I don’t know about you guys, but I LOVE Pinterest! It’s my version of flipping through a magazine. I get to sit back, relax, drink my tea, and scroll through endless inspiration! Within ten minutes I can learn how to style a bar cart, decorate a cake, start my own business, and more! Pinterest isn’t just a fun way to unwind, it’s also an amazing tool to help grow my business. That’s why today I’m sharing how to make a viral pin on Pinterest!
I’ve broken the viral pin-making process down to 5 simple steps below…
*All stock photos in this post are property of Style Inherited. If you would like to obtain these stock photos for your own use, please inquire by emailing firstname.lastname@example.org
The more time I spent educating myself on Pinterest the more I learned about the importance of the photo. Plain backgrounds aren’t ideal because Pinterest’s software specifically reads the photo to understand the subject. The software doesn’t know what to make of a plain backgrounds, which can hurt the performance of your pin. Instead, you want to have a simple photo of some sort as the background.
The background photo should reflect the subject manner of your pin. For instance, if your pin is about clean beauty, then take a photo of clean beauty products on your countertop with a natural sponge. If your pin is about blogging, then use a keyboard, pen, planner, coffee mug, etc in your photo. If your pin is about travel, then just be sure to snap some simple, amazing backdrops while you’re traveling!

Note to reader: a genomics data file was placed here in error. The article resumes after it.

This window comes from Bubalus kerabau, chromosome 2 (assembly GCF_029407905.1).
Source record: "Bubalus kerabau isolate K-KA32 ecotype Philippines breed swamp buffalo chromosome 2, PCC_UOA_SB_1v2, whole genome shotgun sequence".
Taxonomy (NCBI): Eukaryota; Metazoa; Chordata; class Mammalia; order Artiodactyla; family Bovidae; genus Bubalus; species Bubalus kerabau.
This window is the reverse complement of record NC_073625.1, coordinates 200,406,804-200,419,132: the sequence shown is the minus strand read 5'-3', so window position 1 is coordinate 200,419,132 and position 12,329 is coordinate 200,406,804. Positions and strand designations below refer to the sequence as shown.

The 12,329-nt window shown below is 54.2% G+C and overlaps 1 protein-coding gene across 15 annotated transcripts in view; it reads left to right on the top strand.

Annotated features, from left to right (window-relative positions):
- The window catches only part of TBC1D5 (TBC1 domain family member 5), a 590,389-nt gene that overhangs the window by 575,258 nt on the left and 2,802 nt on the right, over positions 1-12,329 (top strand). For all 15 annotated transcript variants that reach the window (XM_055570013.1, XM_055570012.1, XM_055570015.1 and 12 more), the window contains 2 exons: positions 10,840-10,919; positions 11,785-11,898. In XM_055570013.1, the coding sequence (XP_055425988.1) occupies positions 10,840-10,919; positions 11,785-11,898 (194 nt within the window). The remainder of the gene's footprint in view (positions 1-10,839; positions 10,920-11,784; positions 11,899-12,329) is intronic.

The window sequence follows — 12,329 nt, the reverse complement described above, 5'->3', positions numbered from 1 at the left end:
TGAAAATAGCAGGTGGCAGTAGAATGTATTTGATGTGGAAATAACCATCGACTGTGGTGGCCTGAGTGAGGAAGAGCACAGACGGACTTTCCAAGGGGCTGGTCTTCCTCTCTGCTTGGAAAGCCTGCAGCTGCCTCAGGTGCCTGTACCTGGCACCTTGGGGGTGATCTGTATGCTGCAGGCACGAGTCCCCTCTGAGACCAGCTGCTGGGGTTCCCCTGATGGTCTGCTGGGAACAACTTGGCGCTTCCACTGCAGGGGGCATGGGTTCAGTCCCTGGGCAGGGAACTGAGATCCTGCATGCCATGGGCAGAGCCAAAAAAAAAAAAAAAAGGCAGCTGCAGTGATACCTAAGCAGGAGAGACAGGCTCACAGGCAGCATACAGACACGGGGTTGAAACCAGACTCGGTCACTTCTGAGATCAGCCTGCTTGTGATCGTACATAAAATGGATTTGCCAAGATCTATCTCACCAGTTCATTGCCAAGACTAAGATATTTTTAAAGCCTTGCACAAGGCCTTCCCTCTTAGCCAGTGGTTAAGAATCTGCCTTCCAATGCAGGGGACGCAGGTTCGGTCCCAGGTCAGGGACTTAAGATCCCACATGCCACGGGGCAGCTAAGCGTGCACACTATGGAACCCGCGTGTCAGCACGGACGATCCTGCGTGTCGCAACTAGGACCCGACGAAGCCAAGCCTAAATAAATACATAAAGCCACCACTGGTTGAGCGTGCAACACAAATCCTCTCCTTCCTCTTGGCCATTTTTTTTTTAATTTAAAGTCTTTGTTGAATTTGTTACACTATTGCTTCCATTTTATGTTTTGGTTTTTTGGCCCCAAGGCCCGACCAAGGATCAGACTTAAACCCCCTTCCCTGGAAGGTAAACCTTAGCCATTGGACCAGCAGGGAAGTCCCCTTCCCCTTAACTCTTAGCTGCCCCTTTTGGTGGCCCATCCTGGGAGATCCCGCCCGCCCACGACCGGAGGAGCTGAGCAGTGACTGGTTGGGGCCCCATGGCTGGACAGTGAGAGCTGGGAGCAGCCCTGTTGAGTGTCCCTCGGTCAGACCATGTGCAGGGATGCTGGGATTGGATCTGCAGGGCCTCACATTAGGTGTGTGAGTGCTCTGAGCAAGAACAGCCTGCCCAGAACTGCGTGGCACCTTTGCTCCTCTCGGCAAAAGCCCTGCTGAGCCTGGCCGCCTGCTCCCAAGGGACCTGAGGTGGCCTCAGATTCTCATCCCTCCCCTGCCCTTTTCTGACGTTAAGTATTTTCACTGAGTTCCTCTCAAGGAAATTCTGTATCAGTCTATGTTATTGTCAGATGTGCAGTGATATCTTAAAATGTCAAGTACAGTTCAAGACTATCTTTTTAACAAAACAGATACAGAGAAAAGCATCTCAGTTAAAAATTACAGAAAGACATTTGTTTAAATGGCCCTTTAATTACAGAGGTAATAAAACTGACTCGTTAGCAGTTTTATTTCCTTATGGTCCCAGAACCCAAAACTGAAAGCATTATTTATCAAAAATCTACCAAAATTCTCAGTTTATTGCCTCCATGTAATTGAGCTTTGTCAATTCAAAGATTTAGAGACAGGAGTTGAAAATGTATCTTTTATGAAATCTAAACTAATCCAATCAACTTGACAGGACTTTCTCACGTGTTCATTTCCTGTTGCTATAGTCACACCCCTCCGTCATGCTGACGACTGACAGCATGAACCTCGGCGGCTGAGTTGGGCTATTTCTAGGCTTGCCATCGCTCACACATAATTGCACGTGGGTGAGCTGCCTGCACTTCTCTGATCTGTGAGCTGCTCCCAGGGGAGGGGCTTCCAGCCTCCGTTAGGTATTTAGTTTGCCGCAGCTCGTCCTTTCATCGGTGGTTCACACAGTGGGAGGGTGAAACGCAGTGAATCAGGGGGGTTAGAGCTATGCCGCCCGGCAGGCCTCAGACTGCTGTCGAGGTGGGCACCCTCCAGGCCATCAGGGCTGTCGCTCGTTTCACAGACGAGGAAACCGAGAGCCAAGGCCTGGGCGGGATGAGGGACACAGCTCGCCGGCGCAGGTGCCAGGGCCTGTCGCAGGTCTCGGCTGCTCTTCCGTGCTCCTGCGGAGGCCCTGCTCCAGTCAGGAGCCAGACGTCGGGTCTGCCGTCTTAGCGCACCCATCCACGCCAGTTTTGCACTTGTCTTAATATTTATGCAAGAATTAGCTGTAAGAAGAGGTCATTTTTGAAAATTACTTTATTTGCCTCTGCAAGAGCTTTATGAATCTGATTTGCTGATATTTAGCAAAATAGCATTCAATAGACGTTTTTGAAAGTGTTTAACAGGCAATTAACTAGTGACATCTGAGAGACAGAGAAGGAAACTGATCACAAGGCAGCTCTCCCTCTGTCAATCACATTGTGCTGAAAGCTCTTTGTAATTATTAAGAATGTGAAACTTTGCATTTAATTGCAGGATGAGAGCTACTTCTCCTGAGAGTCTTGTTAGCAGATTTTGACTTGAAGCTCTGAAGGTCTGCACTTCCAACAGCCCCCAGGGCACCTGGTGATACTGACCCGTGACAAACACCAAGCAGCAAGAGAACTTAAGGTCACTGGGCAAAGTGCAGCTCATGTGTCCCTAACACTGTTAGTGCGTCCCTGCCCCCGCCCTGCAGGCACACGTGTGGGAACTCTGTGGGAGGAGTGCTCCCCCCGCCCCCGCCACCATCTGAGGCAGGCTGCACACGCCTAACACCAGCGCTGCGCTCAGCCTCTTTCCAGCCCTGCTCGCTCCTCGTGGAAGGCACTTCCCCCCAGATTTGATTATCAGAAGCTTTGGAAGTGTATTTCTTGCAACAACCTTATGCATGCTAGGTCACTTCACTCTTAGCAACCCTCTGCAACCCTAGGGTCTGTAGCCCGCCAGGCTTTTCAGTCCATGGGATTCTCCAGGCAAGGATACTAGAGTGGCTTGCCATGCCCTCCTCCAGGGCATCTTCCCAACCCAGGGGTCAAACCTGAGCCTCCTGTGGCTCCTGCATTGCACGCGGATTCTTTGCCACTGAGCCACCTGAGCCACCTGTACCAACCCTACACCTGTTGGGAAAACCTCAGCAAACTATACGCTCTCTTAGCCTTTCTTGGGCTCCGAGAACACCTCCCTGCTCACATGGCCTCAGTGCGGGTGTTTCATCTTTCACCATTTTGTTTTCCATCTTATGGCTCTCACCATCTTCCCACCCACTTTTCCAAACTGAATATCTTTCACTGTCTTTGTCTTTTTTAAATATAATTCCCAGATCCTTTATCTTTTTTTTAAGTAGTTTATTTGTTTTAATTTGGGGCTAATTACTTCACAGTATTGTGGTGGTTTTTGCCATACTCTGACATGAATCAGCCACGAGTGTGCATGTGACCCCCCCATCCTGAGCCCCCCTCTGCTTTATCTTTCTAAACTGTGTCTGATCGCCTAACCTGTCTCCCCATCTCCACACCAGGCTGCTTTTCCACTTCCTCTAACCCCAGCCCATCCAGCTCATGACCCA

You want to stay away from free stock photos because SO many people on Pinterest are using them. Pinterest knows this and this will impact the performance of your pin. That’s why you want to use either your own original photography or you’ll want to buy stock photos.
If you’d like to purchase any of my stock photos OR learn how to take your own stock photos, please inquire via email: email@example.com
I use Canva to create all my pins. It’s free and you can use it on your phone (just download the app) or on your computer. Although I much prefer using Canva on my computer because it takes a lot less time to create pin designs.
How you want to design your pin is up to you. With that being said, there are certain ways to make your pin stand out. The more your pin stands out the more likely it will go viral. Here are a few things to keep in mind when designing your pin:
Is the graphic eye catching or is it just busy? Busy is BAD because people aren’t going to read your pin. Eye catching is good because they’ll stop to see what it says.
A few ways to make your pin eye-catching: mix up the fonts and change the colors of the text. Add lines or arrows or dots to draw attention to key words. Play around with all caps versus all lower case and the space between each letter.
Is the font easy to read and do the text colors contrast with the background?
Is the text attention grabbing? For instance, “Read THIS Before You Buy Your First Car” is much more interesting than “Things You Should Think About Before Buying Your First Car.”
And lastly, Is the background distracting from the overlaid text? This is probably the most challenging to get right. You want your background photo to be visible so people know what your pin is about the moment they look at it. However, you don’t want it to overpower the overlaid text.
Honestly, this could easily be considered Step 1, but I’m calling it Step 3. It’s important to STOP & THINK about if your pin has a purpose before continuing on to the next steps.